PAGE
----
So, I finally opened up my African Ancestry DNA test results. They had been sitting on my desk for a week because I was waiting for Isaiah to come back from shooting in new Orleans, but after he told me that he wasn’t going to be back until June, I decided to settle on having my friend Janelle come over and calling Isaiah on the phone while I opened the envelope.

Before I get into the results, I want to first say that we as Black people are the only people that have to resort to DNA testing to trace find out where we come from. We have to do this because we were stolen from the Motherland and forced into slavery. Some of us were brought to what is now referred to as the United States of America, while others were transported elsewhere throughout the world. Some of us made the trip and lived long enough to continue their family line, but many did not. And it is because of this that we as Black people are in the current state we are in. Make no mistake about it.

It wasn’t that long ago that if I was asked where I was from I’d say Los Angeles, and never think twice about it. But after I got involved with the Pan African Film and Arts Festival that all changed for me. It’s funny when I think about it, but after maybe six months of hanging around the PAFF office, I ditched my relaxed hair for it’s natural state and I’ve never looked back. I was 23.

For me, the Pan African Film and Arts Festival is more than an annual event, we are a family. Today, I affectionately refer to them as my Pan African family with Asantewe and Ayuko serving as my surrogate mother and father and Moza as my aunt, lol. And you know, that’s the way it’s supposed to be. We are supposed to have people in our communities that take us under their wings and mentor us. I love my blood family, don’t get me wrong. But I am extremely blessed to have an extended family, one that taught me what I needed to know about being Black in America. Hence, the reason for my seeking the truth in who I really am.

Through my involvement with PAFF, I met Isaiah Washington, who had his DNA tested in 2005 through African Ancestry. He’s of the Mende tribe of Sierra Leone, West Africa. Since finding out his ancestry, Isaiah has dedicated himself to bettering the lives of the people of Sierra Leone through his foundation the Gondobay Manga Foundation. It is because of Isaiah that I made the decision to have my DNA tested to learn my ancestry. Thank you Izzie…I am now complete and I know what I need to do.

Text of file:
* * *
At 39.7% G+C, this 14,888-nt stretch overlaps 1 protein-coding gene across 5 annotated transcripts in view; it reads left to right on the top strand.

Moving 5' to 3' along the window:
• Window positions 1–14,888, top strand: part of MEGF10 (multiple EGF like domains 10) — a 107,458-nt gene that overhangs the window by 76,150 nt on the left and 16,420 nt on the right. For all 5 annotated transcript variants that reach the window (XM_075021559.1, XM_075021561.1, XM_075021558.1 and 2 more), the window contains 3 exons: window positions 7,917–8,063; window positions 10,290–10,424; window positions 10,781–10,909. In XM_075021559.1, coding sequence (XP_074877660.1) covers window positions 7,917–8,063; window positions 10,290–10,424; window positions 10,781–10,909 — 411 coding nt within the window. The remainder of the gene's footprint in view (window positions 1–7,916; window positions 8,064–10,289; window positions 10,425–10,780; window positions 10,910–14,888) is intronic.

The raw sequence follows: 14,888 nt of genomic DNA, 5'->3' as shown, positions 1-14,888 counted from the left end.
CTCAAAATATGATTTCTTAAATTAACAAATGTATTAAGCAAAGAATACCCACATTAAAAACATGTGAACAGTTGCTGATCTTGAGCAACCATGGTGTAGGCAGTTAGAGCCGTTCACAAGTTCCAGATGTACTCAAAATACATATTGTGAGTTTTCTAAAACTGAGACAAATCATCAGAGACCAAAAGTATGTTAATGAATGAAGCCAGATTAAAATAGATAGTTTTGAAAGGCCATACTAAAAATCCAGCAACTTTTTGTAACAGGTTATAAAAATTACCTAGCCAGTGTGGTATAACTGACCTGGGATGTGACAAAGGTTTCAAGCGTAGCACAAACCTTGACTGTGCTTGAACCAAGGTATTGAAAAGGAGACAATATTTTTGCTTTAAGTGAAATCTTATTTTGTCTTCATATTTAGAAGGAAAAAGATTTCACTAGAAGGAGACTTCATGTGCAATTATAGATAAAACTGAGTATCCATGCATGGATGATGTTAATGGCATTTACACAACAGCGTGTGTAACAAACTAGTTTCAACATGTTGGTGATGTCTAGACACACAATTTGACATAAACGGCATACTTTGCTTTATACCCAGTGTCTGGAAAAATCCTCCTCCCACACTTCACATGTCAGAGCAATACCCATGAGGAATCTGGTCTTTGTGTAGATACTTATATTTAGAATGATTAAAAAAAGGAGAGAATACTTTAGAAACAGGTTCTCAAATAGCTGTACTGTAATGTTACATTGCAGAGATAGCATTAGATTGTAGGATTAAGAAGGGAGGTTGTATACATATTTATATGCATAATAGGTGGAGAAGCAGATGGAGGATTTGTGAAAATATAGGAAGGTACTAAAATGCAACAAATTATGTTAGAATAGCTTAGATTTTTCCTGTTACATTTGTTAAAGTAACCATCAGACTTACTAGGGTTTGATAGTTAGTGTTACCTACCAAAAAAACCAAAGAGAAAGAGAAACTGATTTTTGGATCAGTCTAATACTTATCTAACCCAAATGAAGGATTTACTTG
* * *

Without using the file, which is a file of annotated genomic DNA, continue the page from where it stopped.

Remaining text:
I’m not sure what I expected when I opened the envelope, but as I read aloud to Janelle and Isaiah what the results were, I felt a sense of relief. Relief in knowing who I really am and not who I’ve been told I am. I am African by blood and American by birth. Message!

My maternal genetic ancestry has been linked with people living in two countries today: the Bubi people of Bioko Island (Equatorial Guinea) and the Tikar, Hausa, and Fulani peoples of Cameroon.

I am from Equatorial Guinea and Cameroon in West Africa.

I am from Equatorial Guinea and Cameroon in West Africa.

I am from Equatorial Guinea and Cameroon in West Africa.

To be honest, I am still letting it all sink in. It’s as if I have been “born again.”

The sense of relief was followed by an immediate sense of urgency. Urgency because I now know what I need to do to make things complete and right for me in my life.

I want my dual citizenship and that’s exactly what I am going to work on trying to get.

Right about now, gay marriage isn’t going to do a damn thing to improve my life, but obtaining dual citizenship from the countries I was stolen from will. Now run and go tell that!

All Black Americans deserve it and I am going to fight for mine.

I’ve wasted no time in reaching out to the Presidents of both Cameroon and Equatorial Guinea as well as their U.S. representatives in Washington. Both Cameroon and Equatorial Guinea have a new daughter and she’s coming home…and depending on the outcome of this election, I might just stay, lol.

But seriously, I am going to take it as far as I can, even if it means taking legal action against the United States.

I believe it is my right now that I have successfully traced my ancestry, to hold dual citizenship with the countries that my ancestors were stolen from.

I know the U.S. government has a memory problem when it comes to the history of Blacks in the United States, but for me, there is no denying the Middle Passage or the effects of slavery on Blacks in America.

I want reparations for my people and dual citizenship. Then maybe we can talk about moving forward, but not until then.

So don’t be surprised if you ask me where I’m from and I ask ‘pre or post Middle Passage?’ Now that I know, you can bet I am going to claim my ancestry. In fact, I plan to seek out my Cameroonian brothers and sisters as well as my people from Equatorial Guinea living here in the U.S.

So for now, I am going to study up on both of the countries I share ancestry from and move forward in my quest for dual citizenship. I’ll keep you posted as I progress.

But for now this sista is just happy to be able to say… I am of the Bubi people of Bioko Island (Equatorial Guinea) and the Tikar, Hausa, and Fulani peoples of Cameroon!

Thank you Izzie!!!

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